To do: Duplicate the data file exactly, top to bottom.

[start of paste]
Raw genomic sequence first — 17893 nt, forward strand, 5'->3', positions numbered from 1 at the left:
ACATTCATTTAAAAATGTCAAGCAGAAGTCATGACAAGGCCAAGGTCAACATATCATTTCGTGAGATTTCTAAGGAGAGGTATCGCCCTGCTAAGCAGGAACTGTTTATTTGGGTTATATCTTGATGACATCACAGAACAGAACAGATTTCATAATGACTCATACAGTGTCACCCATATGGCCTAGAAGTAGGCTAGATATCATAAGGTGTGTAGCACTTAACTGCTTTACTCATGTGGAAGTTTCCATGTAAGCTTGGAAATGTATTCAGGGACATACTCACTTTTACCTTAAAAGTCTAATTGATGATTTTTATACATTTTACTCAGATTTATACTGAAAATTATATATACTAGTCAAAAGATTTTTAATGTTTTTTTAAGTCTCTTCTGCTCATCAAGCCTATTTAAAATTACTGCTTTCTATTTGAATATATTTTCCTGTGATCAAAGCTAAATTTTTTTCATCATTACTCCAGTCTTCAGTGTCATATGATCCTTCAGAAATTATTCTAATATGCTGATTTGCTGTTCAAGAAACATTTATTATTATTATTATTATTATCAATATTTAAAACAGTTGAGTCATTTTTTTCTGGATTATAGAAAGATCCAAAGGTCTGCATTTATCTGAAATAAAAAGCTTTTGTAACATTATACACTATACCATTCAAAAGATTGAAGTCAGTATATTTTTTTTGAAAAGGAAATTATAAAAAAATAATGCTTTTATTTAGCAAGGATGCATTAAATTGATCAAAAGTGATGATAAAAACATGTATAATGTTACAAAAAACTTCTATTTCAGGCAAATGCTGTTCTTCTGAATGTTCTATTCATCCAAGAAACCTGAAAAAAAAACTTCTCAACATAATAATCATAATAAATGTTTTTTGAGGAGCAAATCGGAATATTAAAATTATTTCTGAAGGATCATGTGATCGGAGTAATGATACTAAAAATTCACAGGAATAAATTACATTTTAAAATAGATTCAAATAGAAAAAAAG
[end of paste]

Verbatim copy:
Raw genomic sequence first — 17893 nt, forward strand, 5'->3', positions numbered from 1 at the left:
ACATTCATTTAAAAATGTCAAGCAGAAGTCATGACAAGGCCAAGGTCAACATATCATTTCGTGAGATTTCTAAGGAGAGGTATCGCCCTGCTAAGCAGGAACTGTTTATTTGGGTTATATCTTGATGACATCACAGAACAGAACAGATTTCATAATGACTCATACAGTGTCACCCATATGGCCTAGAAGTAGGCTAGATATCATAAGGTGTGTAGCACTTAACTGCTTTACTCATGTGGAAGTTTCCATGTAAGCTTGGAAATGTATTCAGGGACATACTCACTTTTACCTTAAAAGTCTAATTGATGATTTTTATACATTTTACTCAGATTTATACTGAAAATTATATATACTAGTCAAAAGATTTTTAATGTTTTTTTAAGTCTCTTCTGCTCATCAAGCCTATTTAAAATTACTGCTTTCTATTTGAATATATTTTCCTGTGATCAAAGCTAAATTTTTTTCATCATTACTCCAGTCTTCAGTGTCATATGATCCTTCAGAAATTATTCTAATATGCTGATTTGCTGTTCAAGAAACATTTATTATTATTATTATTATTATCAATATTTAAAACAGTTGAGTCATTTTTTTCTGGATTATAGAAAGATCCAAAGGTCTGCATTTATCTGAAATAAAAAGCTTTTGTAACATTATACACTATACCATTCAAAAGATTGAAGTCAGTATATTTTTTTTGAAAAGGAAATTATAAAAAAATAATGCTTTTATTTAGCAAGGATGCATTAAATTGATCAAAAGTGATGATAAAAACATGTATAATGTTACAAAAAACTTCTATTTCAGGCAAATGCTGTTCTTCTGAATGTTCTATTCATCCAAGAAACCTGAAAAAAAAACTTCTCAACATAATAATCATAATAAATGTTTTTTGAGGAGCAAATCGGAATATTAAAATTATTTCTGAAGGATCATGTGATCGGAGTAATGATACTAAAAATTCACAGGAATAAATTACATTTTAAAATAGATTCAAATAGAAAAAAAG